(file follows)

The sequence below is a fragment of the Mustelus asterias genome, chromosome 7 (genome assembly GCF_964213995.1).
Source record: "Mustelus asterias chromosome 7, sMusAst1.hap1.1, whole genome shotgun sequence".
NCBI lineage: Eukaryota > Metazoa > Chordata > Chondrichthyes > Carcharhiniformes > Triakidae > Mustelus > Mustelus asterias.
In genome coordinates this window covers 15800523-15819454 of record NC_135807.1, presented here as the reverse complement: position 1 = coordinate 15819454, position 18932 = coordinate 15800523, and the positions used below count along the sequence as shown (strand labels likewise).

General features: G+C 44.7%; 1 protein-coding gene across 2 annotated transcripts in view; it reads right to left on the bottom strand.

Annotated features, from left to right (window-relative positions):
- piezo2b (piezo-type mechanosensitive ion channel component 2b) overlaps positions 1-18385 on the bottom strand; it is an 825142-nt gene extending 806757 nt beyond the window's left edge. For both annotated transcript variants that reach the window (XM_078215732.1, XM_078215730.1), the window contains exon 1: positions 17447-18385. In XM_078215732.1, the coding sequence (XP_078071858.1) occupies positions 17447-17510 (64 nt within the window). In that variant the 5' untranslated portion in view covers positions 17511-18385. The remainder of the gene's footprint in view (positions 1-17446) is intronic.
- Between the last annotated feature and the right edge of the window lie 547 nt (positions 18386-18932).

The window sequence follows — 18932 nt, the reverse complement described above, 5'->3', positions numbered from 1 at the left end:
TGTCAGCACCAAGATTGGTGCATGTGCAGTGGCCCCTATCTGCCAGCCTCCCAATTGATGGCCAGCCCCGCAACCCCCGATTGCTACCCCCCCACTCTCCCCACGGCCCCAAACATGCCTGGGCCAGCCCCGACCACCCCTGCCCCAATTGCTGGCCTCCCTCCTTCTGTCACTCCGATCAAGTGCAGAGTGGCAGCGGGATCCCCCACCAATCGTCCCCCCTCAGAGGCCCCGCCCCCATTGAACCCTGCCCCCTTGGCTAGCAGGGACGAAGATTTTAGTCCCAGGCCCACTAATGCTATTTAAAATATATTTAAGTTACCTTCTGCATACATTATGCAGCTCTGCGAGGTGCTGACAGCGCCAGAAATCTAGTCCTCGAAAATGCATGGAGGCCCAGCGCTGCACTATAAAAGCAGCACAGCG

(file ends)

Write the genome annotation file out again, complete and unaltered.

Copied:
The sequence below is a fragment of the Mustelus asterias genome, chromosome 7 (genome assembly GCF_964213995.1).
Source record: "Mustelus asterias chromosome 7, sMusAst1.hap1.1, whole genome shotgun sequence".
NCBI lineage: Eukaryota > Metazoa > Chordata > Chondrichthyes > Carcharhiniformes > Triakidae > Mustelus > Mustelus asterias.
In genome coordinates this window covers 15800523-15819454 of record NC_135807.1, presented here as the reverse complement: position 1 = coordinate 15819454, position 18932 = coordinate 15800523, and the positions used below count along the sequence as shown (strand labels likewise).

General features: G+C 44.7%; 1 protein-coding gene across 2 annotated transcripts in view; it reads right to left on the bottom strand.

Annotated features, from left to right (window-relative positions):
- piezo2b (piezo-type mechanosensitive ion channel component 2b) overlaps positions 1-18385 on the bottom strand; it is an 825142-nt gene extending 806757 nt beyond the window's left edge. For both annotated transcript variants that reach the window (XM_078215732.1, XM_078215730.1), the window contains exon 1: positions 17447-18385. In XM_078215732.1, the coding sequence (XP_078071858.1) occupies positions 17447-17510 (64 nt within the window). In that variant the 5' untranslated portion in view covers positions 17511-18385. The remainder of the gene's footprint in view (positions 1-17446) is intronic.
- Between the last annotated feature and the right edge of the window lie 547 nt (positions 18386-18932).

The window sequence follows — 18932 nt, the reverse complement described above, 5'->3', positions numbered from 1 at the left end:
TGTCAGCACCAAGATTGGTGCATGTGCAGTGGCCCCTATCTGCCAGCCTCCCAATTGATGGCCAGCCCCGCAACCCCCGATTGCTACCCCCCCACTCTCCCCACGGCCCCAAACATGCCTGGGCCAGCCCCGACCACCCCTGCCCCAATTGCTGGCCTCCCTCCTTCTGTCACTCCGATCAAGTGCAGAGTGGCAGCGGGATCCCCCACCAATCGTCCCCCCTCAGAGGCCCCGCCCCCATTGAACCCTGCCCCCTTGGCTAGCAGGGACGAAGATTTTAGTCCCAGGCCCACTAATGCTATTTAAAATATATTTAAGTTACCTTCTGCATACATTATGCAGCTCTGCGAGGTGCTGACAGCGCCAGAAATCTAGTCCTCGAAAATGCATGGAGGCCCAGCGCTGCACTATAAAAGCAGCACAGCG